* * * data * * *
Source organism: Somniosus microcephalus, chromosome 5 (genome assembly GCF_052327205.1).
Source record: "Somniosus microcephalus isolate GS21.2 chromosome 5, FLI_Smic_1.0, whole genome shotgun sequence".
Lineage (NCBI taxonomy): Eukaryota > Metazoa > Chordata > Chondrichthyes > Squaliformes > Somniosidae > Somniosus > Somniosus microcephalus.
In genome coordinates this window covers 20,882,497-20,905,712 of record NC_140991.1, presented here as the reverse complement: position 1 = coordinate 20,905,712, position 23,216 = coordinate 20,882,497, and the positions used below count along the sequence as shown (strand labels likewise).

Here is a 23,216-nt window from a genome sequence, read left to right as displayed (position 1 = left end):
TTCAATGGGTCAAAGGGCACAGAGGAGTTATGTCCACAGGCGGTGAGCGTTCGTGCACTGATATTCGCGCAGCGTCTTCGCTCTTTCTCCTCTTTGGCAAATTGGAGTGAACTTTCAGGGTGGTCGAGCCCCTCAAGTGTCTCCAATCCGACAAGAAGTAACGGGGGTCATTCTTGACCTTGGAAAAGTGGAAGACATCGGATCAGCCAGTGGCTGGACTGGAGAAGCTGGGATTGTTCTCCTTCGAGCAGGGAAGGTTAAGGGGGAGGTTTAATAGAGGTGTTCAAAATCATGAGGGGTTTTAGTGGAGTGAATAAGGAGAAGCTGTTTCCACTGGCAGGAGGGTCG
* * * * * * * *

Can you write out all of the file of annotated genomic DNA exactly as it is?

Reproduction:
Source organism: Somniosus microcephalus, chromosome 5 (genome assembly GCF_052327205.1).
Source record: "Somniosus microcephalus isolate GS21.2 chromosome 5, FLI_Smic_1.0, whole genome shotgun sequence".
Lineage (NCBI taxonomy): Eukaryota > Metazoa > Chordata > Chondrichthyes > Squaliformes > Somniosidae > Somniosus > Somniosus microcephalus.
In genome coordinates this window covers 20,882,497-20,905,712 of record NC_140991.1, presented here as the reverse complement: position 1 = coordinate 20,905,712, position 23,216 = coordinate 20,882,497, and the positions used below count along the sequence as shown (strand labels likewise).

Here is a 23,216-nt window from a genome sequence, read left to right as displayed (position 1 = left end):
TTCAATGGGTCAAAGGGCACAGAGGAGTTATGTCCACAGGCGGTGAGCGTTCGTGCACTGATATTCGCGCAGCGTCTTCGCTCTTTCTCCTCTTTGGCAAATTGGAGTGAACTTTCAGGGTGGTCGAGCCCCTCAAGTGTCTCCAATCCGACAAGAAGTAACGGGGGTCATTCTTGACCTTGGAAAAGTGGAAGACATCGGATCAGCCAGTGGCTGGACTGGAGAAGCTGGGATTGTTCTCCTTCGAGCAGGGAAGGTTAAGGGGGAGGTTTAATAGAGGTGTTCAAAATCATGAGGGGTTTTAGTGGAGTGAATAAGGAGAAGCTGTTTCCACTGGCAGGAGGGTCG